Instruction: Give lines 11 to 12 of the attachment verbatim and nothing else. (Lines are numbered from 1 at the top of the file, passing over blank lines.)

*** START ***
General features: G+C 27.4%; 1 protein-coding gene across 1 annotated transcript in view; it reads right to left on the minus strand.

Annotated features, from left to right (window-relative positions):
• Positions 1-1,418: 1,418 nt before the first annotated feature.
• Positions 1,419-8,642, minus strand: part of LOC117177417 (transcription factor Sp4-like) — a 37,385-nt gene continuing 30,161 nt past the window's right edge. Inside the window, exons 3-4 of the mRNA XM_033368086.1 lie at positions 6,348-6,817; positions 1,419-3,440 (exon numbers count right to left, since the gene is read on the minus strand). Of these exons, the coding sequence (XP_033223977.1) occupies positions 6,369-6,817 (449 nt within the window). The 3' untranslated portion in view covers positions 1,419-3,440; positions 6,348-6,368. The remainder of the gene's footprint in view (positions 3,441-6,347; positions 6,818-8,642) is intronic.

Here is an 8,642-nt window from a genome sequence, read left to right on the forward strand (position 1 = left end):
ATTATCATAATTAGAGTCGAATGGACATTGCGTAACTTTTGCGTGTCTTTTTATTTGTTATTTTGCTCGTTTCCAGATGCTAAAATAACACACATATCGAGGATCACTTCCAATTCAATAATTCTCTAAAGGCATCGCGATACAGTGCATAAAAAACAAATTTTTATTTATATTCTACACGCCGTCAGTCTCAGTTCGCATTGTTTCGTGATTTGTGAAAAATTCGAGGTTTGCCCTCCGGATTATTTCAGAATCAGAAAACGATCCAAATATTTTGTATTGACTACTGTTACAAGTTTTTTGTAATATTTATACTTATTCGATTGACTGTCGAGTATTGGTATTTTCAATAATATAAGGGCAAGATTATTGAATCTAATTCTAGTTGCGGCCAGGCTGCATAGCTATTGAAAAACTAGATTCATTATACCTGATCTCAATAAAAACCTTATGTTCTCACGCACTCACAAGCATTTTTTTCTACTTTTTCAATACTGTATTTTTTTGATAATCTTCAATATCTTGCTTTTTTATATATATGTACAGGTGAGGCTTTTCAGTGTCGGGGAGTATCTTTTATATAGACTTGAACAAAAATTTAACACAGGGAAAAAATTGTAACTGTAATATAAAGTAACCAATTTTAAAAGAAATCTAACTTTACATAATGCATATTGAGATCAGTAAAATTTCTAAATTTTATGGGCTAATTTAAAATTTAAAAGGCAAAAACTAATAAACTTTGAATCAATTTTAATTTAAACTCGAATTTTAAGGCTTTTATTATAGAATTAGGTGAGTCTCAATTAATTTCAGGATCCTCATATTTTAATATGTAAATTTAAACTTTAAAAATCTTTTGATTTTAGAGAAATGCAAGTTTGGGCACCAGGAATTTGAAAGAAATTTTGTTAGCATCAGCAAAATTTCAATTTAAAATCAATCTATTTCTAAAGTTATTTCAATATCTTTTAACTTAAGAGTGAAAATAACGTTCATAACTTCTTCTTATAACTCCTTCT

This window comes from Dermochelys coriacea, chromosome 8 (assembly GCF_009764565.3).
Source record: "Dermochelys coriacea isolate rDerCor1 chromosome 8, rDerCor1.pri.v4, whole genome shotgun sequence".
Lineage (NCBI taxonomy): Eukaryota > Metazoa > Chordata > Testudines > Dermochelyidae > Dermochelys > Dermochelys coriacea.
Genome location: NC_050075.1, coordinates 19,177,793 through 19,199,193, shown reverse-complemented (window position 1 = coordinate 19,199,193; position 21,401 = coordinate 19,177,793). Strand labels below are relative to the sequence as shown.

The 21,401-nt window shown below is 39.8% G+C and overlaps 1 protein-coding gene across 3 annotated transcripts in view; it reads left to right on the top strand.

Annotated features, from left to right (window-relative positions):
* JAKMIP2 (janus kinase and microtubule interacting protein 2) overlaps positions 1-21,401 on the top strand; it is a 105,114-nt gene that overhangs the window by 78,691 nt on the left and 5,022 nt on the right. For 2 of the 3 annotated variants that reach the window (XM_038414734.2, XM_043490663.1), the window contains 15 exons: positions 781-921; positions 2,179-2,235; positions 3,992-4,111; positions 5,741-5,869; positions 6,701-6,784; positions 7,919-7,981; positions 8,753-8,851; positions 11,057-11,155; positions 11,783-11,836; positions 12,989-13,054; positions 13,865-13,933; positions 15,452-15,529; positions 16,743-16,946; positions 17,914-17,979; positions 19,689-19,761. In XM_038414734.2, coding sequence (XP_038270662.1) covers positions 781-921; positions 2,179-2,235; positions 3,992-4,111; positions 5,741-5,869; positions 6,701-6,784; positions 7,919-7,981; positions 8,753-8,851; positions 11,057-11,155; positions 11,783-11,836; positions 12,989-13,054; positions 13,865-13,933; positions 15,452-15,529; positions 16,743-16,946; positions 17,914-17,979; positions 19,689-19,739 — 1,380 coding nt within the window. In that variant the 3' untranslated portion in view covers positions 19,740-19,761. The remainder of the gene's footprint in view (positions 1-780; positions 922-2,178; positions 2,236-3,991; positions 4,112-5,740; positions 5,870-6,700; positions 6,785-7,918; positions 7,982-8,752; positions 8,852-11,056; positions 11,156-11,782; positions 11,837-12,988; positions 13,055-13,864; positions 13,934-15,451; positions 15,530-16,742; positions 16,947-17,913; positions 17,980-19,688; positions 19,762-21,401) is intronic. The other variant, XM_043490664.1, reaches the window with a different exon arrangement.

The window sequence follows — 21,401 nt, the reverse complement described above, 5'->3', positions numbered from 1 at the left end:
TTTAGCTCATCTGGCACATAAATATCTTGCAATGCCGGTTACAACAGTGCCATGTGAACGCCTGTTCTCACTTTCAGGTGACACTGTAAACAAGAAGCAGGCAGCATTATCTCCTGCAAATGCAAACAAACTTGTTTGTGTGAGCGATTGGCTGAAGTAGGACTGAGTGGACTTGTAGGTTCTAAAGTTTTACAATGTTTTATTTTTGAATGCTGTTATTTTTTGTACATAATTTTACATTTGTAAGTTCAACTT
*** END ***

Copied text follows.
The 21,401-nt window shown below is 39.8% G+C and overlaps 1 protein-coding gene across 3 annotated transcripts in view; it reads left to right on the top strand.

Annotated features, from left to right (window-relative positions):